Although the effects of the "swine flu" have been shown to be rather mild compared to the avian flu–which killed 70% of those infected–the World Health Organization declared it a pandemic, thereby lending an air of urgency to quickly vaccinate millions of people.
Public health agencies around the world have taken their cue from the WHO and embarked on an aggressive campaign to vaccinate against the swine flu–EVEN BEFORE THE VACCINE’S SAFETY HAS BEEN TESTED, or the safety of the vaccine adjuvants have been tested.
Such a policy could lead to a public health catastrophe.
"Make no mistake: Vaccines containing immune-system boosters called adjuvants are not candidates for the easier strain-change approval, the FDA said. Flu vaccine with this extra ingredient is widely sold in Europe but never has been sold here, and there’s little information about their safety in young children or pregnant women. While both adjuvant-free and adjuvant-added swine flu vaccine is being tested in the U.S. and abroad, using it outside of those studies would require a completely separate government decision."
A signal underscoring the justified safety concern is the fact that the US Secretary of the Dept. of Health and Human Services has issued flu vaccine manufacturers immunity from liability. The need for such legal immunity for manufacturers surely raises doubt about the safety of these experimental vaccines. While adults are being asked to voluntarily test the vaccine, children will become non-consenting test subjects.
"If you’re going to ask people to do this for the common good, then let’s make sure for the common good that these people will be taken care of if something goes wrong."
Australia is the first to begin testing the safety of the swine flu vaccine, and the US government is calling for volunteers to test the vaccine.
US vaccine test sites are listed below.
Posted by Vera Sharav
Gov’t calls for volunteers to test swine flu shots
By LAURAN NEERGAARD (AP)
July 24, 2009
WASHINGTON — The government called Wednesday for several thousand volunteers to start rolling up their sleeves for the first swine flu shots, in a race to test whether a new vaccine really will protect against the virus before its expected rebound in the fall.
The first shots should go into volunteers’ arms by the second week of August. A network of medical centers around the country is enrolling for the series of studies directed by the National Institutes of Health.
First, doctors will test different doses of the swine flu vaccine in healthy adults, including the elderly — two shots, given 21 days apart. If there are no immediate safety concerns, such as allergic reactions, the same testing quickly will begin in babies and children, said Dr. Anthony Fauci, head of NIH’s National Institute of Allergy and Infectious Diseases.
Will the results come in time to guide the government’s debate on whether to roll out a mass vaccination campaign starting in mid-October, one expected to target mostly school-age children and young adults?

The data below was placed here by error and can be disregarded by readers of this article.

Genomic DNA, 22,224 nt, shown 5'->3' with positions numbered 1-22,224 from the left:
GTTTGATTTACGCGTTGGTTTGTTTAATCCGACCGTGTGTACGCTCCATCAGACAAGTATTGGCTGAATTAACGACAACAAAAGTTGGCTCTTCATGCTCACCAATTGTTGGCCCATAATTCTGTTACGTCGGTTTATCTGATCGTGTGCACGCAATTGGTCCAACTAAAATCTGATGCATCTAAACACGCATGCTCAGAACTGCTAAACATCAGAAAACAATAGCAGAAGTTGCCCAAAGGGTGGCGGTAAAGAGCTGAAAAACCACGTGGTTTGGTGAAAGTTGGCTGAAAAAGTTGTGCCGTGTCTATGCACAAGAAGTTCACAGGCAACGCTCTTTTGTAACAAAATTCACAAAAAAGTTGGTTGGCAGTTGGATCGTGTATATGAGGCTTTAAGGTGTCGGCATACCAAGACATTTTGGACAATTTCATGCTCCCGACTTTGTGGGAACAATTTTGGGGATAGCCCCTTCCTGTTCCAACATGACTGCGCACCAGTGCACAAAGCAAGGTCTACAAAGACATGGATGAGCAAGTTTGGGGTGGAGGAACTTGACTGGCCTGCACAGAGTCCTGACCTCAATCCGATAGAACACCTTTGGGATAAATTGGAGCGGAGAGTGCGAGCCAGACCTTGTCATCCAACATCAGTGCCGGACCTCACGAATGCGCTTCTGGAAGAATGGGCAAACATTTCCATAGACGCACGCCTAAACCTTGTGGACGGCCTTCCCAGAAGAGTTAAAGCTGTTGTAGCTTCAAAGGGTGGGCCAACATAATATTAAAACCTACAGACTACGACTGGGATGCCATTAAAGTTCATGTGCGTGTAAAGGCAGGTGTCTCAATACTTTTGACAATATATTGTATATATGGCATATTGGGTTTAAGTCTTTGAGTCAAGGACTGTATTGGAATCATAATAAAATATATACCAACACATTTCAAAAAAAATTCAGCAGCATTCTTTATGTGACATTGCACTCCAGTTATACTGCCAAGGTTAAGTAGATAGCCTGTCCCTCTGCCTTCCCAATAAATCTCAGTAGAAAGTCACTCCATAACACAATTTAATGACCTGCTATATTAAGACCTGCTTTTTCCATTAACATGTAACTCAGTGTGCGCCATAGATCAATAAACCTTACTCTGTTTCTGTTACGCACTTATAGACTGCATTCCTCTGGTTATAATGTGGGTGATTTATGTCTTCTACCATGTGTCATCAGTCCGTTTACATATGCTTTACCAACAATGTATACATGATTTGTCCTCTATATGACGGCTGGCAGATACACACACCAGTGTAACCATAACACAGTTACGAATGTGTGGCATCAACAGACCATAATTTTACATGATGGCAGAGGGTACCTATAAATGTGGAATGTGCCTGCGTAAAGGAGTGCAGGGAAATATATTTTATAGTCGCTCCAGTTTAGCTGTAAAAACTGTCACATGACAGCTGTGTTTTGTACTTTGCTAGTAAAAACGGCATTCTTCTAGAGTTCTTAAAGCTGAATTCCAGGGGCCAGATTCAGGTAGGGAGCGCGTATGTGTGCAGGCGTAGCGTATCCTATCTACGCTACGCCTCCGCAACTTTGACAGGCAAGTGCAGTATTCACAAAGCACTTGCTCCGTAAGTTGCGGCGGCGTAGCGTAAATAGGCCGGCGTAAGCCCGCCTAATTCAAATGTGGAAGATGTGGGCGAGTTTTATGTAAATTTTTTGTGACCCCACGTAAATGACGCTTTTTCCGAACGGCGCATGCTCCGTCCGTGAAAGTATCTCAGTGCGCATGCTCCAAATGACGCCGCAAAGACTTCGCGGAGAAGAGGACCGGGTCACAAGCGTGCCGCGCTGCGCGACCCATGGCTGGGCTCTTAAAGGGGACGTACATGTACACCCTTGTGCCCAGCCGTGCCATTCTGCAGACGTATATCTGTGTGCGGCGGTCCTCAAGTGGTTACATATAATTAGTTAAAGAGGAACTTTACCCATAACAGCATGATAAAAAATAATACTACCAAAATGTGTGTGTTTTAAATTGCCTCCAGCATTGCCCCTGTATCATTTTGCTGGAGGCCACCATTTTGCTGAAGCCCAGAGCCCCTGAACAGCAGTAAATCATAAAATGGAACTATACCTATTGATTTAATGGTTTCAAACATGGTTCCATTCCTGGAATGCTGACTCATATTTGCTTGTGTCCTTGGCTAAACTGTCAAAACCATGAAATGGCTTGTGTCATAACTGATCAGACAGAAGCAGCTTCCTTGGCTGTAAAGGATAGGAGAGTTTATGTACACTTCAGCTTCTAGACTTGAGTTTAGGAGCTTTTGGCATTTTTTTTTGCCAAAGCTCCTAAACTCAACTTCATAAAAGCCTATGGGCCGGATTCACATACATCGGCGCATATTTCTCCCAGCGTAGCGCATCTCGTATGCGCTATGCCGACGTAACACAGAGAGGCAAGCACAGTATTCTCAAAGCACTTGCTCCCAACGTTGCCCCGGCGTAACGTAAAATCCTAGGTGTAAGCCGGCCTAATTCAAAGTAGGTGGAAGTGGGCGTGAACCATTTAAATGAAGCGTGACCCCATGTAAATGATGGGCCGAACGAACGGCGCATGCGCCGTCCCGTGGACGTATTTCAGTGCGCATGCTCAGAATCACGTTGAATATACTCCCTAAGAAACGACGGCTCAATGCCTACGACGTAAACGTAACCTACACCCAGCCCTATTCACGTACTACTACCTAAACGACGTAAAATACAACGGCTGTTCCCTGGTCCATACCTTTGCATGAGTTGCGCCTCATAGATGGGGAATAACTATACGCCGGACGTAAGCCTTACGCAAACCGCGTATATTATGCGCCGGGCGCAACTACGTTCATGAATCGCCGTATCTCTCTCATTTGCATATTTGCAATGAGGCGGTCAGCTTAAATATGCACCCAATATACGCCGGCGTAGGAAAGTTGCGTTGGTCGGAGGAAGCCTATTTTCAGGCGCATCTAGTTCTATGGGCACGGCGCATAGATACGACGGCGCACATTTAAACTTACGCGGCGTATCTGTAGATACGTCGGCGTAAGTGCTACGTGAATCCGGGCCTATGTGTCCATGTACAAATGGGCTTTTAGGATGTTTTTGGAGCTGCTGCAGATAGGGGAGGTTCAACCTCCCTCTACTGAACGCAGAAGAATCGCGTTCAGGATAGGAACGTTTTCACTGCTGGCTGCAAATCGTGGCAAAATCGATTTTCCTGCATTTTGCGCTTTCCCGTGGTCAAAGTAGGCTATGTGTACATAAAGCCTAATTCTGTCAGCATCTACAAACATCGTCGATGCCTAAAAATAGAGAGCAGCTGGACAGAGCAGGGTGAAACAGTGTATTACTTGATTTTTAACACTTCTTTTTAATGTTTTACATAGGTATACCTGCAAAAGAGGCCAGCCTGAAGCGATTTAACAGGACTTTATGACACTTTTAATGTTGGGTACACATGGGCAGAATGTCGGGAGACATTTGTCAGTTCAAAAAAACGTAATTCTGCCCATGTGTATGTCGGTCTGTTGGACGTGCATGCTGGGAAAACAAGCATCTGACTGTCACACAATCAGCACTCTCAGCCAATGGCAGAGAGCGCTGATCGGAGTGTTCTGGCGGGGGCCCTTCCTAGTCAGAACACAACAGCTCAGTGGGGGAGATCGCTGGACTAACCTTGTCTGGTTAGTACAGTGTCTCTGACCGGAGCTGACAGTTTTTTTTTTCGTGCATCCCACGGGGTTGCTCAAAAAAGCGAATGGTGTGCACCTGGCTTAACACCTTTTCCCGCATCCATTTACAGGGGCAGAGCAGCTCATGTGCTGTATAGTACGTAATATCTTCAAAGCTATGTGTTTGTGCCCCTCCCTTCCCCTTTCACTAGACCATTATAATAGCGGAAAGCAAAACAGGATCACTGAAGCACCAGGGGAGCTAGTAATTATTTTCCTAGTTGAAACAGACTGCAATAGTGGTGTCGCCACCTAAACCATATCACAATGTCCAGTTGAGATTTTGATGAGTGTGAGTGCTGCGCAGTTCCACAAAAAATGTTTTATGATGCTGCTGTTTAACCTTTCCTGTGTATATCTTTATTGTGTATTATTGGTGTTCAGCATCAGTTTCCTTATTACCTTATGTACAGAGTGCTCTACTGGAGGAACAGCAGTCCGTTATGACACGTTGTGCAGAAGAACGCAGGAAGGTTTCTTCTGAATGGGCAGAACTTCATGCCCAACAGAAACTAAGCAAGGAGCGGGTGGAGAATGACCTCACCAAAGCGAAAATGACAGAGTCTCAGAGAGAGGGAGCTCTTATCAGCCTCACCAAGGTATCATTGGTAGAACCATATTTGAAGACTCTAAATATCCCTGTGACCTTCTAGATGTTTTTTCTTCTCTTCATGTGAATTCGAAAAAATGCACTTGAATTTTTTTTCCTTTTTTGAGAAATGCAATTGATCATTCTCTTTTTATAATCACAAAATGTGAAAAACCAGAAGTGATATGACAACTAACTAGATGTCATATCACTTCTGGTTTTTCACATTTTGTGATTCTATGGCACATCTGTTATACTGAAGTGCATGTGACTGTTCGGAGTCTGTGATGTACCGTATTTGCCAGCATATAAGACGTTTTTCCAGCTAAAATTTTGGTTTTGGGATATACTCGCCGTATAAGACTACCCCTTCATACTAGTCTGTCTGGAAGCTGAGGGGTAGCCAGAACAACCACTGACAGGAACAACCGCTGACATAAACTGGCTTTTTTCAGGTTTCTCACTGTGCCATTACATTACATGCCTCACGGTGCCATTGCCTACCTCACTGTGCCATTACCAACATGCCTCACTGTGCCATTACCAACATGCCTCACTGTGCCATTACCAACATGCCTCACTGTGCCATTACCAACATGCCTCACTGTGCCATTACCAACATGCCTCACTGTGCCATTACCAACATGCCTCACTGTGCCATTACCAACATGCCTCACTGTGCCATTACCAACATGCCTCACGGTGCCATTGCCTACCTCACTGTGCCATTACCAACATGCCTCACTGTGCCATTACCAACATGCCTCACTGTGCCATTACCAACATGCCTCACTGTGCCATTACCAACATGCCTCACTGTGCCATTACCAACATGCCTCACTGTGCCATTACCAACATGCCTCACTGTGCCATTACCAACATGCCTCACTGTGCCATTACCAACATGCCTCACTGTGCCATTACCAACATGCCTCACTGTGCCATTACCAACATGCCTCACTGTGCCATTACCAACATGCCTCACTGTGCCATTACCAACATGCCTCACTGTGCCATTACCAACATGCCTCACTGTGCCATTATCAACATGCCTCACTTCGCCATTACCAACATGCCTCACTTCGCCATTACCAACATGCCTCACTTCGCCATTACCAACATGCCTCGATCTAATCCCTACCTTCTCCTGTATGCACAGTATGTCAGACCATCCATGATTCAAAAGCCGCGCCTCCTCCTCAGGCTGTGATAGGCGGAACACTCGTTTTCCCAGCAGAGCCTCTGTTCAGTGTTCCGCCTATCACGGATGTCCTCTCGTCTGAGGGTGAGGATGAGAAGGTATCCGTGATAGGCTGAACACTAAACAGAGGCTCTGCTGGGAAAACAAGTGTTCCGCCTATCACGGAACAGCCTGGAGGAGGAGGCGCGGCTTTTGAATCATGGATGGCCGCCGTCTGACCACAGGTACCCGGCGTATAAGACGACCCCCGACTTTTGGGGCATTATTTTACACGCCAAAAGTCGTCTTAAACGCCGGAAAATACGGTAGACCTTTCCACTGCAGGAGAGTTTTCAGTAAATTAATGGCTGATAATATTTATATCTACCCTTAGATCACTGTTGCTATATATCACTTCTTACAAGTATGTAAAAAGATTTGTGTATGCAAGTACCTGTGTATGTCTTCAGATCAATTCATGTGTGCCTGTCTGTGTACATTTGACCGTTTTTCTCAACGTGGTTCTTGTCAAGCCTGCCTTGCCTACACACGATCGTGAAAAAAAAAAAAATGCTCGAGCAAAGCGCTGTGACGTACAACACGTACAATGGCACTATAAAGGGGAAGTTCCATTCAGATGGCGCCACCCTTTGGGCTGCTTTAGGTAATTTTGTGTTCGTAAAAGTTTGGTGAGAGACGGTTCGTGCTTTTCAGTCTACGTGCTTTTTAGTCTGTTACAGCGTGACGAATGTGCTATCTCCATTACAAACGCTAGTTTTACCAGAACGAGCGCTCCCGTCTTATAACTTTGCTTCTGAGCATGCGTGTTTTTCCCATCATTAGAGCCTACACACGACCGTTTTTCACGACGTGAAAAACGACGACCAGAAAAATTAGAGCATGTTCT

"It’s going to be very, very close," Fauci told The Associated Press.
By early September, scientists should have the first clue — how much immune protection that initial dose triggers. How much protection the second dose adds won’t be known for yet another month.
As for safety, the new vaccine is expected to be similar to shots already given each year for seasonal flu. "It ought to be extremely safe," said Dr. William Schaffner, a vaccine specialist at Vanderbilt University, where a colleague will help test the vaccine.
Included in the government studies are vaccines made by Sanofi-Pasteur and CSL Ltd. Also Wednesday, CSL began a much smaller study of its vaccine in Australia, where the company is based.
Soon, vaccine from additional manufacturers — including the only non-shot version, a nasal spray — will begin separate, company-led studies in several thousand more volunteers.
But the NIH studies are specifically designed to test how the swine flu vaccine might be used by average Americans, with a set of tests to see how it reacts if given before, with or after the regular winter flu vaccine — which people are supposed to get as usual this fall.
The NIH’s main study sites:
_University of Maryland School of Medicine, Baltimore.
_University of Iowa, Iowa City, Iowa.
_St. Louis University, St. Louis, Mo.
_Baylor College of Medicine, Houston.
_Children’s Hospital Medical Center, Cincinnati.
_Emory University, Atlanta.
_Group Health Cooperative, Seattle.
_Vanderbilt University, Nashville, Tenn.
Children’s Mercy Hospital in Kansas City and Duke University Medical Center partner with two of those hospitals and also will participate in part of the research.
On the Net:
* To search for "H1N1 influenza vaccine" trials: http://www.clinicaltrials.gov
Copyright © 2009 The Associated Press. All rights reserved.
US: 160M doses of swine flu vaccine due in Oct.
By LAURAN NEERGAARD
Fri Jul 24
WASHINGTON – The U.S. may have as many as 160 million doses of swine flu vaccine available sometime in October, even though manufacturers worldwide are having serious trouble brewing shots, federal health officials said Thursday.
The Food and Drug Administration may formally approve much of that vaccine before studies required to prove how well it works are completed, treating the new inoculations just like the recipe change that regular winter flu vaccine undergoes each year.
That doesn’t mean mass vaccinations would start before key information from studies of thousands of volunteers is in, U.S. officials stressed Thursday. Most of those studies start next month to determine if people will need one shot or two for good protection and how high a dose should be in each shot. The earliest results should start arriving in September and October.
But the FDA told its scientific advisers it could finish the red tape of licensing much of that vaccine well before the use-it-or-not decision is made — because it’s brewed exactly the same as regular winter flu vaccine, merely using the new swine influenza virus, part of the common H1N1 influenza family, as the chief ingredient. Companies just have to take the normal steps required for each year’s regular winter flu vaccine, such as proving the inoculations are manufactured appropriately.
Taking the same path now will save some important time because "the virus is ahead of us," said FDA vaccine chief Dr. Norman Baylor. This "is not a rubber stamp. We do need to review some data to give us some comfort that that vaccine will provide some benefit and that it’s manufactured properly."
Even if swine flu is not more dangerous than regular winter flu, "we have a population that’s virtually 100 percent susceptible," said committee chairman Dr. John Modlin, a pediatrician at Dartmouth-Hitchcock Medical Center. "This is an entirely appropriate way of proceeding, one that to me seems both necessary and appropriate and prudent."